Anti-abortion protestors target George Brown College

GBC students confront protestors holding graphic signs depicting abortions for the second time in two weeks

Students at St. James campus were outraged to find anti-abortion protesters holding graphic signs depicting abortions in front of the entrance on Feb. 22 and again on Monday, March 6.

George Brown College (GBC) students across all campuses are facing the prospect of anti-abortion protesters, because Toronto Against Abortion (TAA) said they plan to hold weekly protests for the rest of the semester.

Julia Temor, a post-graduate human resources management student at GBC, saw the images on her way to her midterm examination and said she found them disturbing.

“I understand that as a group protesting abortions, they wanted to instil shock into people with graphic imagery,” she said. “However, I think that having a rational discussion about why they choose to be pro-life would be a more effective method than attempting to scare people into agreeing with what the pro-life group feels is morally correct.”

TAA, who get their materials from the Canadian Centre for Bio-Ethical Reform (CCBR) said their aim is “to make abortion unthinkable.”

Michelle Pettis, the Community Action Centre (CAC) co-odinator at the Student Association (SA) of GBC, was part of a group of SA staff and students who countered the anti-abortion protestors and handed out pro-choice pins to students on both dates.

The Dialog is funded by the SA.

On Monday, Tiffany White, the SA’s director of education, tweeted at the college asking them to advise students that the protest was happening. The college replied that security was monitoring and that the protest was on public property and directed her to the counselling services.

The anti-abortion protestors left shortly after being confronted on Monday and went to Ryerson University, where they were again opposed by the Ryerson Reproductive Justice Collective and members of the GBC community.

“I’m thankful for a GBC student community that was quick to respond and care for each other, including being clear that anti-choicers’ myth-filled misogynist messaging and hate is not welcome here,” said Pettis. “Students proved united as reproductive freedom fighters.”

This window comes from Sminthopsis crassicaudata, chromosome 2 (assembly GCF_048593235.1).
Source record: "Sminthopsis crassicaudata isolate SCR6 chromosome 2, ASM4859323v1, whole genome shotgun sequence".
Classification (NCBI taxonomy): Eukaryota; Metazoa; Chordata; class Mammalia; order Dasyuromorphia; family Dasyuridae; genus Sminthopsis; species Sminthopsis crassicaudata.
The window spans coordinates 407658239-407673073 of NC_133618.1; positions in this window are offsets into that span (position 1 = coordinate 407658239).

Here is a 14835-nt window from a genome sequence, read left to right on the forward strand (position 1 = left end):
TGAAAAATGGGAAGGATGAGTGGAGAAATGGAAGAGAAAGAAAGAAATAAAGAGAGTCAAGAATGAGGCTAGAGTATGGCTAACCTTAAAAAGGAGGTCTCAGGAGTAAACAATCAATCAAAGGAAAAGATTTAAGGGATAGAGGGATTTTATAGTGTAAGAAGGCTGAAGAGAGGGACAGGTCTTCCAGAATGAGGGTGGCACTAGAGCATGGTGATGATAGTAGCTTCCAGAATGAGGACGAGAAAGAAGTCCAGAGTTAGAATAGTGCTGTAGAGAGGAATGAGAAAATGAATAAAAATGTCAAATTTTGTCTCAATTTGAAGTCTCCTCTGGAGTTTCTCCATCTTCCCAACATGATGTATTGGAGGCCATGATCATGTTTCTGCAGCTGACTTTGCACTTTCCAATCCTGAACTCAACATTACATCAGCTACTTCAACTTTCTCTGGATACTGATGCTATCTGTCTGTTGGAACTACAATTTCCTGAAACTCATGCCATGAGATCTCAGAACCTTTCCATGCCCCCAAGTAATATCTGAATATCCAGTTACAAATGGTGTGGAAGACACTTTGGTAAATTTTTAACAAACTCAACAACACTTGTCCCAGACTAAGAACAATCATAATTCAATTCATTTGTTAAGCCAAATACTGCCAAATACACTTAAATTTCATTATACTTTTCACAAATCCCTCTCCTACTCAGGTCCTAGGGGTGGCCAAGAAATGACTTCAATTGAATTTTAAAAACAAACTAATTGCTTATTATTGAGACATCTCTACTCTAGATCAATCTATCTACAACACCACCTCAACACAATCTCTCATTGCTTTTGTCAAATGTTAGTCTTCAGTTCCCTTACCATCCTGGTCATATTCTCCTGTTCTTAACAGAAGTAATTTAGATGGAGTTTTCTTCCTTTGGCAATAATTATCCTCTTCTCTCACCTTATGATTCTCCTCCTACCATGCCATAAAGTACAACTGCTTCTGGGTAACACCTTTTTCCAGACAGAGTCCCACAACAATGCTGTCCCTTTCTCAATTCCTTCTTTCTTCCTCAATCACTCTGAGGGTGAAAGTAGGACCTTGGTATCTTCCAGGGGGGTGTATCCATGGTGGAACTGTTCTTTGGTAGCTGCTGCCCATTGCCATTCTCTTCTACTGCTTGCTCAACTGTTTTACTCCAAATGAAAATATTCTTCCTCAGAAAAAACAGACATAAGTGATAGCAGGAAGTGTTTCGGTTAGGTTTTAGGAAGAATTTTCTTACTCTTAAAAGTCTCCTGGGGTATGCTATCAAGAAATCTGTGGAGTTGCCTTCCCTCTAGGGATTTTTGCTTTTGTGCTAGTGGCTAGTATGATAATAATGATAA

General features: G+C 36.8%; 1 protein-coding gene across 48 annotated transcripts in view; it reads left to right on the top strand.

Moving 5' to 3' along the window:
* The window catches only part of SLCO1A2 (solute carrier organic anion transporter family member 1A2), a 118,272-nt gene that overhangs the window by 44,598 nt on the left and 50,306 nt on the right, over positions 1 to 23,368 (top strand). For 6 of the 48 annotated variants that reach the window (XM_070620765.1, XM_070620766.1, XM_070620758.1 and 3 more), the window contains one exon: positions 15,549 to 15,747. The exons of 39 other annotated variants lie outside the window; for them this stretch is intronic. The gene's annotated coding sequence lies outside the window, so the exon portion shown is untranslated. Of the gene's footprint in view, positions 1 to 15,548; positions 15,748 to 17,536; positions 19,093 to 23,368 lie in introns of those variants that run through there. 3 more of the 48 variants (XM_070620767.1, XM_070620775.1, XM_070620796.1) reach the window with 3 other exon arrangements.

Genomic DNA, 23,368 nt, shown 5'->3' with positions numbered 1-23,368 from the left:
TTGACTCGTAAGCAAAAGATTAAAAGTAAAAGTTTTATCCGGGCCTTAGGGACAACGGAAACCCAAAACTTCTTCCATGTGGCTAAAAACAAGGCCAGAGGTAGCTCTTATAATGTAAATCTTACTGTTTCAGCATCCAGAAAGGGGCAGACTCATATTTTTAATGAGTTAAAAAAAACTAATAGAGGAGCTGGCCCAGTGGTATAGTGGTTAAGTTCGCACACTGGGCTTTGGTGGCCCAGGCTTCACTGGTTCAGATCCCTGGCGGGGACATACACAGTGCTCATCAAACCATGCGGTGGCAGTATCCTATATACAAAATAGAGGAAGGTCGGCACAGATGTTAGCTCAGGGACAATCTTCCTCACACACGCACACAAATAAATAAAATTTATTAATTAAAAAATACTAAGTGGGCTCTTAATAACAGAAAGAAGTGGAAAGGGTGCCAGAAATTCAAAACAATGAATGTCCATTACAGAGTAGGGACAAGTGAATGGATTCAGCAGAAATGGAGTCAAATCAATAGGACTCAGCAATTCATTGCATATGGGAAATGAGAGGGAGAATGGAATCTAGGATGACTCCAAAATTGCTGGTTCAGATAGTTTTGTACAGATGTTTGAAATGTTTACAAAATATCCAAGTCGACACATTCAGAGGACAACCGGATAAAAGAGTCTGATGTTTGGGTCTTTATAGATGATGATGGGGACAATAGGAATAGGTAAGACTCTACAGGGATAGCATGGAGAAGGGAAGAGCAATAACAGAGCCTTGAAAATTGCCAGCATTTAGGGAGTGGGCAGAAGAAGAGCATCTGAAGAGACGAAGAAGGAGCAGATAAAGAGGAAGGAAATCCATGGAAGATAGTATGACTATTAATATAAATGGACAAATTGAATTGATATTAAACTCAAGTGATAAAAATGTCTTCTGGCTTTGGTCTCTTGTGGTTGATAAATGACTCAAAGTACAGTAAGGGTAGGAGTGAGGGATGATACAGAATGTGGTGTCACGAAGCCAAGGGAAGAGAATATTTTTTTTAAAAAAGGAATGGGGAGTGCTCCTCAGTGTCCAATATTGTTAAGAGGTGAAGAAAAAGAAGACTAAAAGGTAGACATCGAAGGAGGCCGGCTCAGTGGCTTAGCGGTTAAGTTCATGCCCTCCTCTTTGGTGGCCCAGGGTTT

Paul Douros, a renovation student at GBC’s Casa Loma campus, is currently the only GBC student with the TAA and said he plans to be at every GBC protest.

When asked why he thought he had a right to tell women what to do with their bodies Douros said, “I don’t have to be a slave owner to tell a slave owner that what you’re doing is wrong. I don’t have to be that particular person. I don’t have to go through that situation.”

Sarah Rayner, a women and trans students’ support staff member with the CAC was not at the Feb. 22 protest, but had students come to talk to them after the fact.

“I don’t believe there is any benefit to having protests like this on campus,” said Rayner. “Having constructive conversations and debates can be healthy, but coming to a campus with graphic images that can cause emotional harm and trapping people in condescending conversations meant to invalidate their view is harmful and manipulative.”

This is just one of many similar protests that have taken place at various university and college campuses across the city. TAA protests regularly at Ryerson University. CCBR also protested at Sheridan College this fall where abortion rights advocates hung up sheets to keep students from seeing the graphic signs.

Blaise Alleyne, who was also at the Feb. 22 protest, is an activist with TAA, the University of Toronto Students for Life (UTSFL) and CCBR.